She wondered if this would go down as the strangest day of her young life. Kiki was hurtling into a twisted online realm, populated not just with trash-talking teens but also with stalkers, hackers, predators and profiteers.She didn't realize the Web can be a portal for people's cruelest impulses, or that it allows those forces to assemble into a mob.
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"I had this idea of Florida as this paradise," says mom Cathy, a forthright Midwesterner.
Cathy was 18 when she met Scott; he was fronting a rock band with big dreams; she was putting herself through college, her sights set on law school.
The effect is a hodgepodge of the grown-up and the infantile: adolescence visualized.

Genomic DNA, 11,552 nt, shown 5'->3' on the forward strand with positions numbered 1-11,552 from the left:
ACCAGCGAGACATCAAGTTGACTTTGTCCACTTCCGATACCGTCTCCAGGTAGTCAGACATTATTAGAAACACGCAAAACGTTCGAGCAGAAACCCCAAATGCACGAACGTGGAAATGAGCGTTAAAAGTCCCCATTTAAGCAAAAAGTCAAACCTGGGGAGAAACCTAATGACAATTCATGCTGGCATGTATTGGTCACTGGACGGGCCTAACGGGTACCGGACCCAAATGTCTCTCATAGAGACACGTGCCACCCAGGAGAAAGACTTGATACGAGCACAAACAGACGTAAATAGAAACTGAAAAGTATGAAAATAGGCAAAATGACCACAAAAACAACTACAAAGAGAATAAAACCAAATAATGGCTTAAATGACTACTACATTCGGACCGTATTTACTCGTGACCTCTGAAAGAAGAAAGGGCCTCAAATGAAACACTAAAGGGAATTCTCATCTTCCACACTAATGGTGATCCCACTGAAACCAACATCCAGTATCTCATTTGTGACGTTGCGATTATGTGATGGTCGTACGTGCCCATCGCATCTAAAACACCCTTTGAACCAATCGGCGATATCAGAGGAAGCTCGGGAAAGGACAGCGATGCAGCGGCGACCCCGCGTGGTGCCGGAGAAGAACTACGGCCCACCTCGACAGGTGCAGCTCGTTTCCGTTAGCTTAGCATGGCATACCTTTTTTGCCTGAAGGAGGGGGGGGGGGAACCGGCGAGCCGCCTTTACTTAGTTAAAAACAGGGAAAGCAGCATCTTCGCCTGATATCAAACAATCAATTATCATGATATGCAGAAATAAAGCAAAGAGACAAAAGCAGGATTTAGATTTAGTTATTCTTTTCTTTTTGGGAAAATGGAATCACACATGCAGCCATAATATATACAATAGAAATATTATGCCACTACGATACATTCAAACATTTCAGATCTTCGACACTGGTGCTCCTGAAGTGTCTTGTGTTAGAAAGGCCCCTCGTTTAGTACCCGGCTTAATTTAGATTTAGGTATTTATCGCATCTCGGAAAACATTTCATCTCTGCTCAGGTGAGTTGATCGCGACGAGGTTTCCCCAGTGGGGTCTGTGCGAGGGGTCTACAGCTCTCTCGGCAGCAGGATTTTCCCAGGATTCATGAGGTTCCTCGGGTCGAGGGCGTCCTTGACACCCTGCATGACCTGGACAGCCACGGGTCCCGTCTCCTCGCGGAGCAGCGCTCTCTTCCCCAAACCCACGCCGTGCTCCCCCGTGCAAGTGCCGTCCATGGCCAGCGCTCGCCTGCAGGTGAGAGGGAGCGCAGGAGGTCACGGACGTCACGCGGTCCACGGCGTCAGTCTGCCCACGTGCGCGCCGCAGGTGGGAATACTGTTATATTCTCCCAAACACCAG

But Kiki's new look made her even more of a freak at school, and her tormentors' words turned to punches.
"But on the Internet, you're exposed to people that will do anything."Fame wasn't Kiki's intention when she first logged on in 2006.
She was just a lonely 13-year-old whose days at Sawgrass Springs Middle School had become a bullying hell.
She didn't know that her life was about to become an extreme parable about connection and celebrity in the digital age — that the next four years would be fraught with danger, threats to her family, and a violent death.
She had yet to understand what a lot of us don't comprehend: that our virtual lives can take on their own momentum, rippling outward with real-life consequences we can neither predict nor control.
Her parents' home was splattered with ketchup, chocolate syrup and eggs.
But this vandalism of her home was a different level of harassment.
"Five years in, the cyberstalking nightmare shows no signs of stopping, and threat assessment has become the backdrop of Kiki's life.